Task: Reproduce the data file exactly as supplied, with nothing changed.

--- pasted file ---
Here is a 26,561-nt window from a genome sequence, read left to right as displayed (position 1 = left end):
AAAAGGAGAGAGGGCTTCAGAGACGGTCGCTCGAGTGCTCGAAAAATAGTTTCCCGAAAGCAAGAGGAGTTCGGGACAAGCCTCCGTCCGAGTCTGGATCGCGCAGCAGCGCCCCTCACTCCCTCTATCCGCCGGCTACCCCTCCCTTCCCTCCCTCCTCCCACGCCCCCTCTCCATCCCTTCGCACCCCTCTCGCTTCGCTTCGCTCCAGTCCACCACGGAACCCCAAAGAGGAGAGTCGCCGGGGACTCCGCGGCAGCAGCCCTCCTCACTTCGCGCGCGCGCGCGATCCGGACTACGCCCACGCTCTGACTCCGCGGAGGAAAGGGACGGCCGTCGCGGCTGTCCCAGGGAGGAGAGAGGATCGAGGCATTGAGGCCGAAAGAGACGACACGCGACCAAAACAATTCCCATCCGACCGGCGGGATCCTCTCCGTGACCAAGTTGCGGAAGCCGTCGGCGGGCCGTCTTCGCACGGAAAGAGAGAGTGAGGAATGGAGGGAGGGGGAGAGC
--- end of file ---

Here is a 26,561-nt window from a genome sequence, read left to right as displayed (position 1 = left end):
AAAAGGAGAGAGGGCTTCAGAGACGGTCGCTCGAGTGCTCGAAAAATAGTTTCCCGAAAGCAAGAGGAGTTCGGGACAAGCCTCCGTCCGAGTCTGGATCGCGCAGCAGCGCCCCTCACTCCCTCTATCCGCCGGCTACCCCTCCCTTCCCTCCCTCCTCCCACGCCCCCTCTCCATCCCTTCGCACCCCTCTCGCTTCGCTTCGCTCCAGTCCACCACGGAACCCCAAAGAGGAGAGTCGCCGGGGACTCCGCGGCAGCAGCCCTCCTCACTTCGCGCGCGCGCGCGATCCGGACTACGCCCACGCTCTGACTCCGCGGAGGAAAGGGACGGCCGTCGCGGCTGTCCCAGGGAGGAGAGAGGATCGAGGCATTGAGGCCGAAAGAGACGACACGCGACCAAAACAATTCCCATCCGACCGGCGGGATCCTCTCCGTGACCAAGTTGCGGAAGCCGTCGGCGGGCCGTCTTCGCACGGAAAGAGAGAGTGAGGAATGGAGGGAGGGGGAGAGC